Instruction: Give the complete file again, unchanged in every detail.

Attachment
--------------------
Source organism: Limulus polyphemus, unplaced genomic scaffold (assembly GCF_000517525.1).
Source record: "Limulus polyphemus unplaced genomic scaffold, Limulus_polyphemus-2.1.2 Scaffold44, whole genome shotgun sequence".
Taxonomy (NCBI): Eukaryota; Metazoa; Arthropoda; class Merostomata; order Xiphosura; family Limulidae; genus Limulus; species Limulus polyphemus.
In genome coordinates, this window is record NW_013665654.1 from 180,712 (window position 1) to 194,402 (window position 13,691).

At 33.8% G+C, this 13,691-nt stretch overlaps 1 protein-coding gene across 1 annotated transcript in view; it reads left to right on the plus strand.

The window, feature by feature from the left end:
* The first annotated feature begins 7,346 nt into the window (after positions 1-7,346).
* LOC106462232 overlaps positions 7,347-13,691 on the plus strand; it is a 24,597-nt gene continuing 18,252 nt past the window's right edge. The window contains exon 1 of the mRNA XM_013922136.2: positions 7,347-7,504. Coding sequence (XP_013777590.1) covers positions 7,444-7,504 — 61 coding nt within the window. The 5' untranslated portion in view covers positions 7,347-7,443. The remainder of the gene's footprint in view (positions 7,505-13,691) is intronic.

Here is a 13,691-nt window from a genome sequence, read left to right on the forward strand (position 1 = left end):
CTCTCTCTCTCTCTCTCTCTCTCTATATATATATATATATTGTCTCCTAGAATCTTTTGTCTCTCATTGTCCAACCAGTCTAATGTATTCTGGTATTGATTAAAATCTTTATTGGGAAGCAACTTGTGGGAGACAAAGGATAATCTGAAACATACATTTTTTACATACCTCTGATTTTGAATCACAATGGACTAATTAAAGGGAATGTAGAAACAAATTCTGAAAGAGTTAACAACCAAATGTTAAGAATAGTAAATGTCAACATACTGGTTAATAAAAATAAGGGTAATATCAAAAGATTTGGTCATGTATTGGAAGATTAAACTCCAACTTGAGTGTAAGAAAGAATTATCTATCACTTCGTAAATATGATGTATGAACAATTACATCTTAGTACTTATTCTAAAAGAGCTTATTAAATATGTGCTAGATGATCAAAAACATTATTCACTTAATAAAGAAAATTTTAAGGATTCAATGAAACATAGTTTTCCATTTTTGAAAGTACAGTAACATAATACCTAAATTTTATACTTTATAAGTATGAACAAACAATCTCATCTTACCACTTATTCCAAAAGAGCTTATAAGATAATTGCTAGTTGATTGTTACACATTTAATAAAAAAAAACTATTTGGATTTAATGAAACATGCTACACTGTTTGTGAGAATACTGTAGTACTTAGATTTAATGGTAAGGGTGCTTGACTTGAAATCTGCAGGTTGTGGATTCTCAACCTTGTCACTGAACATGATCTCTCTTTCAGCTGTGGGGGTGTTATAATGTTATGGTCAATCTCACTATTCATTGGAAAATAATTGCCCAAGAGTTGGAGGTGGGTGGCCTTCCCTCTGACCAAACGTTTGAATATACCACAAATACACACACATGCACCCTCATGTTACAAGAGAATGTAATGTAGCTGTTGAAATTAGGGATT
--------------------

Source organism: Limulus polyphemus, unplaced genomic scaffold (assembly GCF_000517525.1).
Source record: "Limulus polyphemus unplaced genomic scaffold, Limulus_polyphemus-2.1.2 Scaffold44, whole genome shotgun sequence".
Taxonomy (NCBI): Eukaryota; Metazoa; Arthropoda; class Merostomata; order Xiphosura; family Limulidae; genus Limulus; species Limulus polyphemus.
In genome coordinates, this window is record NW_013665654.1 from 180,712 (window position 1) to 194,402 (window position 13,691).

At 33.8% G+C, this 13,691-nt stretch overlaps 1 protein-coding gene across 1 annotated transcript in view; it reads left to right on the plus strand.

The window, feature by feature from the left end:
* The first annotated feature begins 7,346 nt into the window (after positions 1-7,346).
* LOC106462232 overlaps positions 7,347-13,691 on the plus strand; it is a 24,597-nt gene continuing 18,252 nt past the window's right edge. The window contains exon 1 of the mRNA XM_013922136.2: positions 7,347-7,504. Coding sequence (XP_013777590.1) covers positions 7,444-7,504 — 61 coding nt within the window. The 5' untranslated portion in view covers positions 7,347-7,443. The remainder of the gene's footprint in view (positions 7,505-13,691) is intronic.

Here is a 13,691-nt window from a genome sequence, read left to right on the forward strand (position 1 = left end):
CTCTCTCTCTCTCTCTCTCTCTCTATATATATATATATATTGTCTCCTAGAATCTTTTGTCTCTCATTGTCCAACCAGTCTAATGTATTCTGGTATTGATTAAAATCTTTATTGGGAAGCAACTTGTGGGAGACAAAGGATAATCTGAAACATACATTTTTTACATACCTCTGATTTTGAATCACAATGGACTAATTAAAGGGAATGTAGAAACAAATTCTGAAAGAGTTAACAACCAAATGTTAAGAATAGTAAATGTCAACATACTGGTTAATAAAAATAAGGGTAATATCAAAAGATTTGGTCATGTATTGGAAGATTAAACTCCAACTTGAGTGTAAGAAAGAATTATCTATCACTTCGTAAATATGATGTATGAACAATTACATCTTAGTACTTATTCTAAAAGAGCTTATTAAATATGTGCTAGATGATCAAAAACATTATTCACTTAATAAAGAAAATTTTAAGGATTCAATGAAACATAGTTTTCCATTTTTGAAAGTACAGTAACATAATACCTAAATTTTATACTTTATAAGTATGAACAAACAATCTCATCTTACCACTTATTCCAAAAGAGCTTATAAGATAATTGCTAGTTGATTGTTACACATTTAATAAAAAAAAACTATTTGGATTTAATGAAACATGCTACACTGTTTGTGAGAATACTGTAGTACTTAGATTTAATGGTAAGGGTGCTTGACTTGAAATCTGCAGGTTGTGGATTCTCAACCTTGTCACTGAACATGATCTCTCTTTCAGCTGTGGGGGTGTTATAATGTTATGGTCAATCTCACTATTCATTGGAAAATAATTGCCCAAGAGTTGGAGGTGGGTGGCCTTCCCTCTGACCAAACGTTTGAATATACCACAAATACACACACATGCACCCTCATGTTACAAGAGAATGTAATGTAGCTGTTGAAATTAGGGATT